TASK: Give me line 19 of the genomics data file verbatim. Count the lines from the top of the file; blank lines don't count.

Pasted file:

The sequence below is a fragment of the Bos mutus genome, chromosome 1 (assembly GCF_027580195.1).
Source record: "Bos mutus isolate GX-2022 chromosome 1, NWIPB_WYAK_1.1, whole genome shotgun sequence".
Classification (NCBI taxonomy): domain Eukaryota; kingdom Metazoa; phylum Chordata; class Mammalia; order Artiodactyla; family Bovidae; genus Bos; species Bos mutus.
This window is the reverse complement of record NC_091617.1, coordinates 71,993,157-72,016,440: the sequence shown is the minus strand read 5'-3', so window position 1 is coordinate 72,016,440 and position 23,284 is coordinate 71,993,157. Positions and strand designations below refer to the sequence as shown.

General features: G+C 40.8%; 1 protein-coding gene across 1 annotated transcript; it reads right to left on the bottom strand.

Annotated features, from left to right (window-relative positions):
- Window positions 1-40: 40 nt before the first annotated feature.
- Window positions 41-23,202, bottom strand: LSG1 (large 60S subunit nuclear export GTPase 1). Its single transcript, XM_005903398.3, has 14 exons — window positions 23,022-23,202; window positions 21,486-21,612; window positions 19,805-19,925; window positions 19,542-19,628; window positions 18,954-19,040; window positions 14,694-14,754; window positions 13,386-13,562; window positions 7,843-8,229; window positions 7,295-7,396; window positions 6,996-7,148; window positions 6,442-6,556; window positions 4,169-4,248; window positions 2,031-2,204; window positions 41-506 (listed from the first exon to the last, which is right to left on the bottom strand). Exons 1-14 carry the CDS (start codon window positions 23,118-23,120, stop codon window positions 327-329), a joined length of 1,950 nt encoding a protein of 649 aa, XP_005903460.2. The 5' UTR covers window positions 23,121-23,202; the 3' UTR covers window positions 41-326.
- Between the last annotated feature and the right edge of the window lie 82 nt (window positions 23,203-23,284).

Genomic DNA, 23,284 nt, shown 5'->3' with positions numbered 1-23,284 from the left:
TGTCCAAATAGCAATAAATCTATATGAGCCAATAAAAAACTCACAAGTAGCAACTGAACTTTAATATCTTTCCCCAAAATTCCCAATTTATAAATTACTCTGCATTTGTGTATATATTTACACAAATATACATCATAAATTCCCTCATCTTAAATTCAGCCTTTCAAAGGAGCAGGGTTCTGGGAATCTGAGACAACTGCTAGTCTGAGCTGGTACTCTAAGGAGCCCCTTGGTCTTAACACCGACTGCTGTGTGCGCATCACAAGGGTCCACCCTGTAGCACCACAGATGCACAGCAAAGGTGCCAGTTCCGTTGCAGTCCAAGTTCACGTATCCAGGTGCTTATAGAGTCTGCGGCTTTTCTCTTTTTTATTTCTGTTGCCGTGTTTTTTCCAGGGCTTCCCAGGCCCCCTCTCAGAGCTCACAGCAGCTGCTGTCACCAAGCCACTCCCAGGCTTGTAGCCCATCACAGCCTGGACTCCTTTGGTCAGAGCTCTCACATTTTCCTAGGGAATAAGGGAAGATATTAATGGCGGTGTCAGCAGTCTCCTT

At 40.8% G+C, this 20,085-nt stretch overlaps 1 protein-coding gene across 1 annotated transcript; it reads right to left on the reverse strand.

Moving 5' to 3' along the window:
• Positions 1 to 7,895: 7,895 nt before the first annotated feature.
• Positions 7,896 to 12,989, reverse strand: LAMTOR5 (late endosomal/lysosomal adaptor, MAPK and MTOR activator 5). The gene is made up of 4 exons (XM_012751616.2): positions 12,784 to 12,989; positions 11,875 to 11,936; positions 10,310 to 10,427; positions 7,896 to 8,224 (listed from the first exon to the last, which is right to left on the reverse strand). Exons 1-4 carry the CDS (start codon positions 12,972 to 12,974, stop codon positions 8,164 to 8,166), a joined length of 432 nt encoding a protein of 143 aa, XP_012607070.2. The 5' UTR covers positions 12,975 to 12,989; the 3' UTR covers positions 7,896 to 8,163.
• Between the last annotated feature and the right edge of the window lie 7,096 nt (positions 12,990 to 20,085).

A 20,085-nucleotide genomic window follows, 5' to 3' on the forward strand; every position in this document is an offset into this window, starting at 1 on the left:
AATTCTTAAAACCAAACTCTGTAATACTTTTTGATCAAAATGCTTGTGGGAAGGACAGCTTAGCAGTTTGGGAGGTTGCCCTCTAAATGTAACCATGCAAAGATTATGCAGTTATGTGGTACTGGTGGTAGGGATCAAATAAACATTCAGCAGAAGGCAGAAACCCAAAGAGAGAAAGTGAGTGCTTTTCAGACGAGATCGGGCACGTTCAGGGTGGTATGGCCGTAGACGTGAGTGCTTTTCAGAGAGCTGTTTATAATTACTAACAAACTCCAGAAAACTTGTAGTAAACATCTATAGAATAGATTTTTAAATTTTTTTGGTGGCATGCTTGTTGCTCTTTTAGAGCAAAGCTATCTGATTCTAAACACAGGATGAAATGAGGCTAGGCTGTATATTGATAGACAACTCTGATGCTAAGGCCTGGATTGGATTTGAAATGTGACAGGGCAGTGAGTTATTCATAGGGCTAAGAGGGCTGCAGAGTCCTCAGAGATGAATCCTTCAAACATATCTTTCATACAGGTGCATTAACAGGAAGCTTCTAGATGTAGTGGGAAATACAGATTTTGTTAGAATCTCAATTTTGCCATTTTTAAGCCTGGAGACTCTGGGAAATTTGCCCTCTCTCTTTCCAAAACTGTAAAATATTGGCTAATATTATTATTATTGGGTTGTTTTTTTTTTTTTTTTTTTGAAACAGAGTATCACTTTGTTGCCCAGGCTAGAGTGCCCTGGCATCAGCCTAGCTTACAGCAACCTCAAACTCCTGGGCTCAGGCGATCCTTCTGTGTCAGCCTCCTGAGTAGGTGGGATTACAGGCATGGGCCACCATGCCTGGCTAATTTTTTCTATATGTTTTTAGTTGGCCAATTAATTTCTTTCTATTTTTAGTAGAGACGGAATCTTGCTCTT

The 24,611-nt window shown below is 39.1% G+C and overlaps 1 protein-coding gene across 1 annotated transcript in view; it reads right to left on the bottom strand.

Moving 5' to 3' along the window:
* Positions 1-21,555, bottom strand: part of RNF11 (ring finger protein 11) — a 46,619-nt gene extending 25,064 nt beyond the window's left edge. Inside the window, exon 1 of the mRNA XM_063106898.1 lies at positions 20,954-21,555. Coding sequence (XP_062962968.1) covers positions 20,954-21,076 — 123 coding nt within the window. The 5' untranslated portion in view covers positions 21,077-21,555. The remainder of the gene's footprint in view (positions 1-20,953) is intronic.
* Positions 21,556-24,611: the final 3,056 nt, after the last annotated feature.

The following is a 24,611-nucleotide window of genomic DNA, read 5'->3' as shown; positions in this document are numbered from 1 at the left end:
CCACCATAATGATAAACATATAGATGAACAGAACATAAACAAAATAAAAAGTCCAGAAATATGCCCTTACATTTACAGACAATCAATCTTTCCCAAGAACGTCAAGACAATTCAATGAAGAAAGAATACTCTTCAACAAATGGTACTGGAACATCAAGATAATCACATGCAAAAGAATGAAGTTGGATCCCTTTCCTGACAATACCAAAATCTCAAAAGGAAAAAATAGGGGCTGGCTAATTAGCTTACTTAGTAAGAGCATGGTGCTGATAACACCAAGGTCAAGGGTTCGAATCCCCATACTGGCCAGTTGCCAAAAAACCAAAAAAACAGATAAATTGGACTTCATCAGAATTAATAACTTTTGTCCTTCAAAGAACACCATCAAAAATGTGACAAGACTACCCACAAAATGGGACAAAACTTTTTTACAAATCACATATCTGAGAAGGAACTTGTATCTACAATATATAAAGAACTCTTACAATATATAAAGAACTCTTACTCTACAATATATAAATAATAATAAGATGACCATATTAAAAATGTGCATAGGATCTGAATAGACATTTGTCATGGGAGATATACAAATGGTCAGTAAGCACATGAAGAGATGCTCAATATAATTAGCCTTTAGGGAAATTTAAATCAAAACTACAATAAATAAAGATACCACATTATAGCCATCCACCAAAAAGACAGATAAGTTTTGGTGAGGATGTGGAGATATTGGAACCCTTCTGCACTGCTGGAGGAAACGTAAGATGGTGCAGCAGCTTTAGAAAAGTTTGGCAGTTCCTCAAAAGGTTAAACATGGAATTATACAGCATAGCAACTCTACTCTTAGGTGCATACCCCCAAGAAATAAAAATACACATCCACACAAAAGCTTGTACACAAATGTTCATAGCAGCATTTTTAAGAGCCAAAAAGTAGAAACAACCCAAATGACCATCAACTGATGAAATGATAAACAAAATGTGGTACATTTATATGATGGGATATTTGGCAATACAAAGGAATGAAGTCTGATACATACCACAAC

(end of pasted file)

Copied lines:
The 24,611-nt window shown below is 39.1% G+C and overlaps 1 protein-coding gene across 1 annotated transcript in view; it reads right to left on the bottom strand.